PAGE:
But those species reveal only a sliver of the problem. Recent science has surfaced a worrying trend: that the insects that share our planet today more routinely face the specter of catastrophic die-offs. In The Insect Crisis, Oliver Milman, the U.S. environment correspondent for The Guardian, explores the myriad ways in which the future of humans is intimately tied to the future of insects and what that could mean as we continue to track their decline.
By Juli Berwald
To follow Juli Berwald to the world’s coral reefs is to see their beauty as she does — one borne out of remarkable cooperation that supports an array of other life-forms. But warming oceans have spurred a worrying die-off of corals worldwide, leading scientists to search for any possible solution that might stave off the wholesale demise of these remarkable organisms and, with it, the vibrant ecosystems they anchor.
Scientists, like all problem-solvers, must venture forward without the knowledge that what they’re doing will make a difference or ultimately be successful. Berwald chronicles the struggle with the sense of urgency the gravity of the problem requires. Ultimately, what brings her message home are the parallels she sees in fighting to save the people closest to her in her own life.
By Adrienne Buller
Can humans change course and avert the catastrophe that could lie ahead if we continue to saddle future generations with biodiversity loss and a rapidly changing climate? The answer to that question may indeed be “yes”: Many optimists would argue we’ve shown a remarkable ability as a species to innovate and adapt when it suits us.
The trouble is, solving these problems may not suit our society and its fixation on economic growth as it’s currently constructed. In The Value of a Whale, Adrienne Buller interrogates the solutions now being pursued, including carbon offsets, the commodification of water and other ecosystem services, and “green growth.” She argues that they may not, in the end, have the intended impact on the challenges we face. Indeed, it may be that we must reassess and change what we value to find any such solution.
By George Monbiot
Agriculture has chewed through vast sections of the planet, replacing varied ecosystems with rows of crops we humans have bent to our will to produce food. The effects are devastating, whether witnessed firsthand or seen in satellite images from miles above Earth’s surface.
In Regenesis, British writer George Monbiot argues that it doesn’t have to be this way and that, even now, we can alter the practices that have proven so destructive to the land, the climate and so much life. To do this, Monbiot drills down into our understanding of the soil on which our food system relies. And while his calls for urgent action resonate with disconcerting clarity thanks to the depth of his reporting, with equal fervor he reveals alternative paths that might benefit not just humans but all life on Earth.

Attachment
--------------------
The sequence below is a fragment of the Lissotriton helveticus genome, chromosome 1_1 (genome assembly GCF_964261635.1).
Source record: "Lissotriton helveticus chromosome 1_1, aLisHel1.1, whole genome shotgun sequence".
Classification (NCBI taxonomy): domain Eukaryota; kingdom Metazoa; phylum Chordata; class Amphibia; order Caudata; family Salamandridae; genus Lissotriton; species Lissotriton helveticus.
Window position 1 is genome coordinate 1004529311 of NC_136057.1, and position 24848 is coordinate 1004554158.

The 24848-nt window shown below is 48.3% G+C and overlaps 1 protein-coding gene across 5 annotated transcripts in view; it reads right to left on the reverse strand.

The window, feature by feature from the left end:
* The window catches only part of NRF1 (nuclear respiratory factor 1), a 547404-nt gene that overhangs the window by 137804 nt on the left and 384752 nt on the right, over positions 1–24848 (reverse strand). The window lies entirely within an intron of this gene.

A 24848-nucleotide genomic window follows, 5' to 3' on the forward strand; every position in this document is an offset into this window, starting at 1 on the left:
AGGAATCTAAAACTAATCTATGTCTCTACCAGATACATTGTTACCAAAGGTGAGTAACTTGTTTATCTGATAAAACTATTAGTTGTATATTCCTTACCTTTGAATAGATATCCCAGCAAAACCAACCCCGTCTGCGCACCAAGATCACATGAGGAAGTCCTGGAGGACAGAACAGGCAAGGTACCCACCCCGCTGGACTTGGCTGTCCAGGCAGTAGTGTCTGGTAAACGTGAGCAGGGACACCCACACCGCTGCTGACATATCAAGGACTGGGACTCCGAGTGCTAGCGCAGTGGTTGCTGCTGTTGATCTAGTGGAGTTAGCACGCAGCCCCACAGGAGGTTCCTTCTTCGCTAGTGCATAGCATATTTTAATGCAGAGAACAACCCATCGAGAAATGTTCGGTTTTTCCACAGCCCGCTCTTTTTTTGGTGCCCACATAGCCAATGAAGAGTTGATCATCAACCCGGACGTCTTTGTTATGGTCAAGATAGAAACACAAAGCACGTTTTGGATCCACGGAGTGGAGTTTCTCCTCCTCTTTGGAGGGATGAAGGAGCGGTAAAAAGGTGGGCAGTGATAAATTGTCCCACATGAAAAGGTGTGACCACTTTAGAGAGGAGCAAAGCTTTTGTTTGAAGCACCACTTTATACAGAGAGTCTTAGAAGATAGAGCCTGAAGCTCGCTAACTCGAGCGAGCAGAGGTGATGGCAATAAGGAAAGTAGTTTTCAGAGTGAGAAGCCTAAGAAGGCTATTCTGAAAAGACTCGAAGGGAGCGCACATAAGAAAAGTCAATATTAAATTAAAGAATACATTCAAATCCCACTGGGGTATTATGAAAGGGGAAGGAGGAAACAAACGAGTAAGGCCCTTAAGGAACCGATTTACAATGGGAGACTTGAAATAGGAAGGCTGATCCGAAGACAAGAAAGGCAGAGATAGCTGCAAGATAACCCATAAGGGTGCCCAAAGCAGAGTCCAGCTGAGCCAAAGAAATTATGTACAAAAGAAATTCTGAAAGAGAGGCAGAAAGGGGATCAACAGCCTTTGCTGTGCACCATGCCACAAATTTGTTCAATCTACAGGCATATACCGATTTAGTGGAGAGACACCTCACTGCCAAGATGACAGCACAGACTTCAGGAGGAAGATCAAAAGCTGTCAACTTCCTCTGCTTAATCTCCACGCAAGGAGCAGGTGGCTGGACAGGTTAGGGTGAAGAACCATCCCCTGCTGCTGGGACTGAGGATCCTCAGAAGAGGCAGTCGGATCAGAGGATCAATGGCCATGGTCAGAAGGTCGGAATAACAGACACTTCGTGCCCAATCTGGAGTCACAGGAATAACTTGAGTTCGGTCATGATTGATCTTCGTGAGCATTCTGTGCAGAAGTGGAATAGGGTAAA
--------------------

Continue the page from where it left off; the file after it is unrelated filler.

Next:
By Sabrina Imbler
In a new collection of essays, Sabrina Imbler seeks to delight their readers with every page, revealing a sense of wonder about what lies below the surface of the world’s marine and aquatic environments. Even one of the most mundane animals, the common goldfish, comes off as a fascinating entry in the role of life in Imbler’s estimation. They don’t shy away from exploring the challenges these animals face due to human-caused problems like pollution and water diversion. But this is also science writing that revels in the odd and the marvelous. As one review said, the book is a “pinwheel of awe spinning one ‘wow’ after another.”
By Ben Rawlence
The Treeline takes readers to the forests at Earth’s northern extremes, revealing another frontline in ecosystem loss and climate change. These biomes face critical threats to their survival, and author Ben Rawlence draws the connections between these forests and our species’ place on this planet — in short, he connects us readers to these little-known forests and demonstrates why we should care. As he probes unique tree species, traditional knowledge evincing humans’ longtime interdependence with these forests and the fascinating interactions between trees (and other life) we’re just beginning to understand, readers will find yet more reason to want to protect these fascinating ecosystems.
By Adam Nicolson
In the world’s tide pools, writer Adam Nicolson finds worlds within worlds, and they’re brought to life in both his descriptions and the illustrations that grace the pages of Life Between the Tides. These microcosms of ocean life are an inviting place to engage with so many forms of life, a place that can arouse wonder in neophytes and seasoned scientists. From the simple pleasure of discovery, Nicolson finds familiarity in the links between life as we know it and the unusual, the microscopic, the bizarre, and he comes upon these revelations with an infectious, child-like curiosity. It might leave you wondering what we could do for all life on our planet if more of us took the same approach.
Banner image: A hummingbird hawk-moth in Iran. Image by Ali Bakhshi via Pexels (Public domain).
John Cannon is a staff features writer with Mongabay. Find him on Twitter: @johnccannon